By James Boice
Theme: When Trouble Comes
In this week’s lessons we learn that when hard times come, we are to wait upon and praise the Lord with expectant hope.
Scripture: Psalm 79:1-13
We have already commented on Asaph’s distress over the destruction of Jerusalem when we were discussing Psalm 74. In that psalm Asaph took God by the hand, as it were, and walked him through the ruins of the desolate and abandoned city. “Look, that is where they broke in,” he seemed to be saying. “They set up their military standards over there. That is where they attacked the carved paneling. After that they burnt the temple. Look at those ashes. That is all that is left. Then, as if the damage to the temple were not bad enough, they went through the whole land to destroy every place where you were worshipped. And they have done it!”
Both psalms ask how long this terrible state is to continue: Is it to go on forever? Both ask God to rise up and destroy those who have destroyed Judah. Both look forward to a day when the people of God will be able to praise him for his mighty acts of deliverance once again.
But there are differences, too. In the earlier psalm Asaph seemed to be troubled about the temple: chiefly, that the Babylonians had destroyed the sanctuary where God used to meet with his worshippers. A description of the ruins fills the second stanza. In Psalm 79 Asaph is chiefly concerned for the people—for those who have been killed, whose bodies lie in the street with none to bury them, those who were taken prisoner, and those who have been left desolate after the terrible destruction and slaughter.
The fact that there would be so many killed and so few survivors that there would be no one to bury the dead, as the psalm says in the first four verses, had been prophesied by the prophet Jeremiah (Jer. 7:33). It was regarded as a terrible calamity and disgrace not to be able to bury the dead, but it had happened.
None of us has been witness to a disaster of this magnitude. Bad things happen to us sometimes. We get sick or someone close to us dies, or a fire destroys our home or we lose a job. But here everything that could go wrong has gone wrong. Everything that could possibly be destroyed has been destroyed. The destruction was political, because the nation no longer existed. There was no king, no counselors, no people in authority, no army. The destruction was economic, because the land was devastated. No one could earn a living, and there was no one to buy anything that might be produced. The destruction was social, because entire families were wiped out and there was no one who had not lost a husband, son, father, mother, wife or child in the conflict. Worst of all, the destruction was religious, for there was no temple and the worship of God had ceased.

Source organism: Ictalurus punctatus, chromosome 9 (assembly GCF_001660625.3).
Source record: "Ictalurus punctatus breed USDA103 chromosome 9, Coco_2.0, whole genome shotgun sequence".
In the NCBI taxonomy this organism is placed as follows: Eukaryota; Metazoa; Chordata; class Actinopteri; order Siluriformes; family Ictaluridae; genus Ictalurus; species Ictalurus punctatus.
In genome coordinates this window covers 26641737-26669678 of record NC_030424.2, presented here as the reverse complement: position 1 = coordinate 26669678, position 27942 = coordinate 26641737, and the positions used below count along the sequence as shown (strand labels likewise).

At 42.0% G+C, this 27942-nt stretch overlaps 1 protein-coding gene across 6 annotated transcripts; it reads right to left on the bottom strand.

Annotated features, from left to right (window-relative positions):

As I say, neither you nor I have ever experienced anything as sweeping as that. But most of us have experienced losses of some sort or another, and the question we ask is, how do we cope with them? This psalm does not set out to find an answer to that question as Psalms 73 or 77 do, for example. Rather it is itself the answer! The answer is, by hanging on to God, by trusting him.1 That is exactly what it does from the beginning. We cannot overlook the fact that even when relating details of the disaster that had overtaken them, the psalmist speaks of their enemies as having “invaded your [that is, God’s] inheritance…defiled your holy temple…given the bodies of your servants as food to the birds of the air, and the flesh of your saints to the beasts of the earth” (vv. 1, 2).
In other words, even though the people have suffered a great calamity, they are nevertheless the people of God and can continue to appeal to him, which is what Asaph does. Do you have that confidence? Do you do it? There is nothing like it to get you through life’s most difficult times.
1Tate says, “This psalm deals with one of the basic issues in religious thought: how do the people of God cope with disaster in the face of God’s seeming absence? The answer is: by hanging on to hope in him” (Marvin E. Tate, Word Biblical Commentary, vol. 20, p. 301).
- List some similarities found in Psalms 74 and 79. Name some of the chief differences between the two psalms.
- What question does Asaph ask of God? What has gone wrong in Jerusalem?
Reflection: Reflect on tragedies you have seen and compare them with those in this psalm. How do you cope with dark times in your life? What does the psalm say to do?
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